In a time when airline pilots ask passengers, who have cleared FAA security, to disembark because the pilots and/or passengers are uncomfortable with the appearance or ethnicity of these passengers, I say that I don't fear hijackers as much as I fear those people who are terrorized by the hijackers.

The US has always been a great nation in part because of the level of trust and openness between ourselves. If we treat each other like criminals based on the actions of 19 people on visitor visas, the terrorists have won on an even more fundamental level than if they simply shut down our airline system.

Thank you for reading.

Username: B767-300 [User Info]
Posted 2002-01-14 16:21:37 and read 28673 times.

Good job this is a nice and well writen article.

Username: Deanie [User Info]
Posted 2002-01-15 16:24:36 and read 28644 times.


Username: STT757 [User Info]
Posted 2002-01-16 04:35:48 and read 28625 times.

I just got back from Cancun, my first flight since 9-11 and I loved it. I want to fly again real soon, perhaps over the Easter holiday.

Fly, don't give the pricks the statisfaction.

There are so many cool things to see and experience, so many people to meet. Travel Europe, explore Mexico's beaches and historical treasures.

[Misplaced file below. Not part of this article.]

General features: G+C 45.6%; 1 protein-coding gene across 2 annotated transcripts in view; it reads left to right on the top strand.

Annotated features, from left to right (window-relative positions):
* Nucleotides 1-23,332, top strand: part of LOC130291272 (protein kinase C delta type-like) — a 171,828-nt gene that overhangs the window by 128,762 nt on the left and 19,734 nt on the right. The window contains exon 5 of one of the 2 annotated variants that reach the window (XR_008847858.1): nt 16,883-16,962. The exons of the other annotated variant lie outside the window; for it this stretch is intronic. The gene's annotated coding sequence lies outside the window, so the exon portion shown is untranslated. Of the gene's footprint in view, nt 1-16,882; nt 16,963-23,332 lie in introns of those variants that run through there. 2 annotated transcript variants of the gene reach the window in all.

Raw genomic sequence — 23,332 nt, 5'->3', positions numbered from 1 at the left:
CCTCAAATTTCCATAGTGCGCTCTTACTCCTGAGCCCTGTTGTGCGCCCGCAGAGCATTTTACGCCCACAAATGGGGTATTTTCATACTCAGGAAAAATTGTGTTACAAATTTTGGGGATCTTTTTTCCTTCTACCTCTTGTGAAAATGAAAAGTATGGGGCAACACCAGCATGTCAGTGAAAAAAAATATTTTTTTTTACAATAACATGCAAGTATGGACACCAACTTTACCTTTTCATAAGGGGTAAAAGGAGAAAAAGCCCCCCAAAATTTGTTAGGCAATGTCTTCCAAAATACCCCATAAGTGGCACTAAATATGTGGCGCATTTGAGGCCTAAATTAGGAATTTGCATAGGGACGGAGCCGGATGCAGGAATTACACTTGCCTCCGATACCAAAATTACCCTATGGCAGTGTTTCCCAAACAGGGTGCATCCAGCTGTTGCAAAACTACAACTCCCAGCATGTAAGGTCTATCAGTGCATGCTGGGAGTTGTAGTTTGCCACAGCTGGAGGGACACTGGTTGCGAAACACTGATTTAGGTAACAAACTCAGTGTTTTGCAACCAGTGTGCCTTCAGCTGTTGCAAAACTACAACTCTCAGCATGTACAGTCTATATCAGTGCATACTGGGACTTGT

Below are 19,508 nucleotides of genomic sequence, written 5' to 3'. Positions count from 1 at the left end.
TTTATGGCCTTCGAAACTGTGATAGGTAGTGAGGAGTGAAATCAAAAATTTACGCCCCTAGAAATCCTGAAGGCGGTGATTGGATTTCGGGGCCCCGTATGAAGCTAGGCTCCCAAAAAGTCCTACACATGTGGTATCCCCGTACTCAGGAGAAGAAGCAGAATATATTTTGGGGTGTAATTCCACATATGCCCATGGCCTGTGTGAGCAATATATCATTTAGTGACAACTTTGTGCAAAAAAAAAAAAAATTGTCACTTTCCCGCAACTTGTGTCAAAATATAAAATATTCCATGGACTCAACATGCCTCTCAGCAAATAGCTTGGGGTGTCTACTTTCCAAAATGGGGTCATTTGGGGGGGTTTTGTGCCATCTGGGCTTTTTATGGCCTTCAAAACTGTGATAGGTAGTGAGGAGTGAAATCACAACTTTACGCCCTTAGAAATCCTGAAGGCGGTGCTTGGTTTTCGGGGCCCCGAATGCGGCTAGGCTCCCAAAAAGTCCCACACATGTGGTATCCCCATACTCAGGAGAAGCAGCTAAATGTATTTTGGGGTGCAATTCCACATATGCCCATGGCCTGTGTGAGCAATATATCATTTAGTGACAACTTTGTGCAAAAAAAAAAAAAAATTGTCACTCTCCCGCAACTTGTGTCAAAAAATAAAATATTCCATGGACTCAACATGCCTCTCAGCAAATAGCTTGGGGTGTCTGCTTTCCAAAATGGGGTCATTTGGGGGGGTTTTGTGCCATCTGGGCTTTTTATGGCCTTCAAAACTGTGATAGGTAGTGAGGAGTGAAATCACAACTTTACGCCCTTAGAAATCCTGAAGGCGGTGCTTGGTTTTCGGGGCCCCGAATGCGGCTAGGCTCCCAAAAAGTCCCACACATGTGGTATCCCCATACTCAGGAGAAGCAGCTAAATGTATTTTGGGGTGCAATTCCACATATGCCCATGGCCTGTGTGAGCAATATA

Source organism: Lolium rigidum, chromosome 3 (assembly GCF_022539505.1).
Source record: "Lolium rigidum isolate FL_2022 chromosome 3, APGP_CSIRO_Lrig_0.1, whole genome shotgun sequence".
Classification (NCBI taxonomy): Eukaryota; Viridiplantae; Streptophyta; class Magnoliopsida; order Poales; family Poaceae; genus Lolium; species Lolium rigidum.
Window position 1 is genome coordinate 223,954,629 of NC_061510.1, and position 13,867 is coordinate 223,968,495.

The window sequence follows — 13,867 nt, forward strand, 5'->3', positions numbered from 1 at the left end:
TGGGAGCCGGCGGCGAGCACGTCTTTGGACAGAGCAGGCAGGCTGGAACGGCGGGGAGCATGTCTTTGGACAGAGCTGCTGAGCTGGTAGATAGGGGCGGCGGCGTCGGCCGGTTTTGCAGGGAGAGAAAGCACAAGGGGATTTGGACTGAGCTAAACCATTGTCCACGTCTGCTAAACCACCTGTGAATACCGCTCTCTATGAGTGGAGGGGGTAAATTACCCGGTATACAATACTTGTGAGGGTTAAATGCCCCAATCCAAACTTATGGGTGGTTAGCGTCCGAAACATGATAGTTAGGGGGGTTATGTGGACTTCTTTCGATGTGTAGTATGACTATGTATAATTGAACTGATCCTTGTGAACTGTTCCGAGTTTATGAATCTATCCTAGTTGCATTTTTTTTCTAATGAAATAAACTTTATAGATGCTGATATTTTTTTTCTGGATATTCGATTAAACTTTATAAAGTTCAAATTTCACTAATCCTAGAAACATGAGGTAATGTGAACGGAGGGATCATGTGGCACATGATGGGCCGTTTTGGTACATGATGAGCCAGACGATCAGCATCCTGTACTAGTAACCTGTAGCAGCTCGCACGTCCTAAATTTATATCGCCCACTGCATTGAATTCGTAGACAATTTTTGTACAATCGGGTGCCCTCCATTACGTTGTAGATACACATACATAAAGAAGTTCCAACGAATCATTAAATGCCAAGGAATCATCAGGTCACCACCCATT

But I would like to encourage everyone who can afford it to come to NY, as a native NY'er (now in NJ) I like many in the tri-State area have been both deeply saddned by the worst of humanity and uplifted by the bravery, honor and determination I've seen after the attack by rescuers and regular people alike.

Come to NY, and spend money:)

Username: Turbulence [User Info]
Posted 2002-01-16 18:31:33 and read 28605 times.

Well written!!!!.

I've flown recently (Dec 24th) and I find myself in Brazil, at my wife's family. Next friday-saturday (Jan 18th & 19th) I (actually we: my wife, my little 13 month old little daughter and myself) will be flying my longest trip ever: GYN-BSB-SSA-LIS-BCN (trip report to come).

Be sure that I have been saying before, I'm saying now, and I'll keep on saying, that flying is the safest transportation way, for what "9Y-ISA" wrote and much much more, and that fly is what we need to do for growing our passion and helping the best invention ever go safer than never before.